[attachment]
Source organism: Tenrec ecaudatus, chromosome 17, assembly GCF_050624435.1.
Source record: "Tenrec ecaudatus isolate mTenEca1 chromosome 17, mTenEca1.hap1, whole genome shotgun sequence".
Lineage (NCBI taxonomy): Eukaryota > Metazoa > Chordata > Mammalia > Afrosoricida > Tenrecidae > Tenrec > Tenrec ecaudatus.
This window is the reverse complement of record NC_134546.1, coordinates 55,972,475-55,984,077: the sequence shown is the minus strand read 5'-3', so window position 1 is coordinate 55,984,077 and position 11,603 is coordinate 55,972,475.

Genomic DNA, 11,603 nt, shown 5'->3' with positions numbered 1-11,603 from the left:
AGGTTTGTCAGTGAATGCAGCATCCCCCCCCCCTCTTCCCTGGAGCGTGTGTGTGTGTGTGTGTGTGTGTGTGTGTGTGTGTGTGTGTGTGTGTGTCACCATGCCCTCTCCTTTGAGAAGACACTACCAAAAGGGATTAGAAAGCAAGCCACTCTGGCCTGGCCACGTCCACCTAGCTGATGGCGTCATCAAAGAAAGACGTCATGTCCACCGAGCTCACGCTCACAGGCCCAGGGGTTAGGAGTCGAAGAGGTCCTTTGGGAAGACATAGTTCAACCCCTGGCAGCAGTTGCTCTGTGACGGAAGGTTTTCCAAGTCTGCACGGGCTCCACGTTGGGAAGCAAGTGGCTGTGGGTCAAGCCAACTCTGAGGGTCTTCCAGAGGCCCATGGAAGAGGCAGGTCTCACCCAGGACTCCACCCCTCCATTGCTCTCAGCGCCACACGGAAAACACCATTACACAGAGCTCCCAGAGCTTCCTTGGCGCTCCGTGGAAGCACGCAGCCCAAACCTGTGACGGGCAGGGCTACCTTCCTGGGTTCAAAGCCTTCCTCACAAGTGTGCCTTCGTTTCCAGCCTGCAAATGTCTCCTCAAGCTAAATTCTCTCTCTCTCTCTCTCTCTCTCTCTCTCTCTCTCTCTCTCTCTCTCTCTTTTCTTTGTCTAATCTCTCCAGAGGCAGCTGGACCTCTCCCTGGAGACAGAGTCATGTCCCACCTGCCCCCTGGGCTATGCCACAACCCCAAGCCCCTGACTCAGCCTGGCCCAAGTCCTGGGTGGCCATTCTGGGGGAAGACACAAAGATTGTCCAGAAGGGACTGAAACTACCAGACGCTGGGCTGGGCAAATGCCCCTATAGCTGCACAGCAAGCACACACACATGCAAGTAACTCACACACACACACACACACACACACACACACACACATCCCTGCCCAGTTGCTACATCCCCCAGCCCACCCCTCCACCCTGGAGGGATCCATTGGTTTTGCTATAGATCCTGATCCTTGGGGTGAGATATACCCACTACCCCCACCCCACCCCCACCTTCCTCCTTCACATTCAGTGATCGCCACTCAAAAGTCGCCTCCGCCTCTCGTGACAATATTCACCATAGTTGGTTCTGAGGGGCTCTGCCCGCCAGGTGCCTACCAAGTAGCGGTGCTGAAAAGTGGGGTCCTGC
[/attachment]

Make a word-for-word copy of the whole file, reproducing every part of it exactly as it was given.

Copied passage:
Source organism: Tenrec ecaudatus, chromosome 17, assembly GCF_050624435.1.
Source record: "Tenrec ecaudatus isolate mTenEca1 chromosome 17, mTenEca1.hap1, whole genome shotgun sequence".
Lineage (NCBI taxonomy): Eukaryota > Metazoa > Chordata > Mammalia > Afrosoricida > Tenrecidae > Tenrec > Tenrec ecaudatus.
This window is the reverse complement of record NC_134546.1, coordinates 55,972,475-55,984,077: the sequence shown is the minus strand read 5'-3', so window position 1 is coordinate 55,984,077 and position 11,603 is coordinate 55,972,475.

Genomic DNA, 11,603 nt, shown 5'->3' with positions numbered 1-11,603 from the left:
AGGTTTGTCAGTGAATGCAGCATCCCCCCCCCCTCTTCCCTGGAGCGTGTGTGTGTGTGTGTGTGTGTGTGTGTGTGTGTGTGTGTGTGTGTGTGTCACCATGCCCTCTCCTTTGAGAAGACACTACCAAAAGGGATTAGAAAGCAAGCCACTCTGGCCTGGCCACGTCCACCTAGCTGATGGCGTCATCAAAGAAAGACGTCATGTCCACCGAGCTCACGCTCACAGGCCCAGGGGTTAGGAGTCGAAGAGGTCCTTTGGGAAGACATAGTTCAACCCCTGGCAGCAGTTGCTCTGTGACGGAAGGTTTTCCAAGTCTGCACGGGCTCCACGTTGGGAAGCAAGTGGCTGTGGGTCAAGCCAACTCTGAGGGTCTTCCAGAGGCCCATGGAAGAGGCAGGTCTCACCCAGGACTCCACCCCTCCATTGCTCTCAGCGCCACACGGAAAACACCATTACACAGAGCTCCCAGAGCTTCCTTGGCGCTCCGTGGAAGCACGCAGCCCAAACCTGTGACGGGCAGGGCTACCTTCCTGGGTTCAAAGCCTTCCTCACAAGTGTGCCTTCGTTTCCAGCCTGCAAATGTCTCCTCAAGCTAAATTCTCTCTCTCTCTCTCTCTCTCTCTCTCTCTCTCTCTCTCTCTCTCTCTCTTTTCTTTGTCTAATCTCTCCAGAGGCAGCTGGACCTCTCCCTGGAGACAGAGTCATGTCCCACCTGCCCCCTGGGCTATGCCACAACCCCAAGCCCCTGACTCAGCCTGGCCCAAGTCCTGGGTGGCCATTCTGGGGGAAGACACAAAGATTGTCCAGAAGGGACTGAAACTACCAGACGCTGGGCTGGGCAAATGCCCCTATAGCTGCACAGCAAGCACACACACATGCAAGTAACTCACACACACACACACACACACACACACACACACACATCCCTGCCCAGTTGCTACATCCCCCAGCCCACCCCTCCACCCTGGAGGGATCCATTGGTTTTGCTATAGATCCTGATCCTTGGGGTGAGATATACCCACTACCCCCACCCCACCCCCACCTTCCTCCTTCACATTCAGTGATCGCCACTCAAAAGTCGCCTCCGCCTCTCGTGACAATATTCACCATAGTTGGTTCTGAGGGGCTCTGCCCGCCAGGTGCCTACCAAGTAGCGGTGCTGAAAAGTGGGGTCCTGC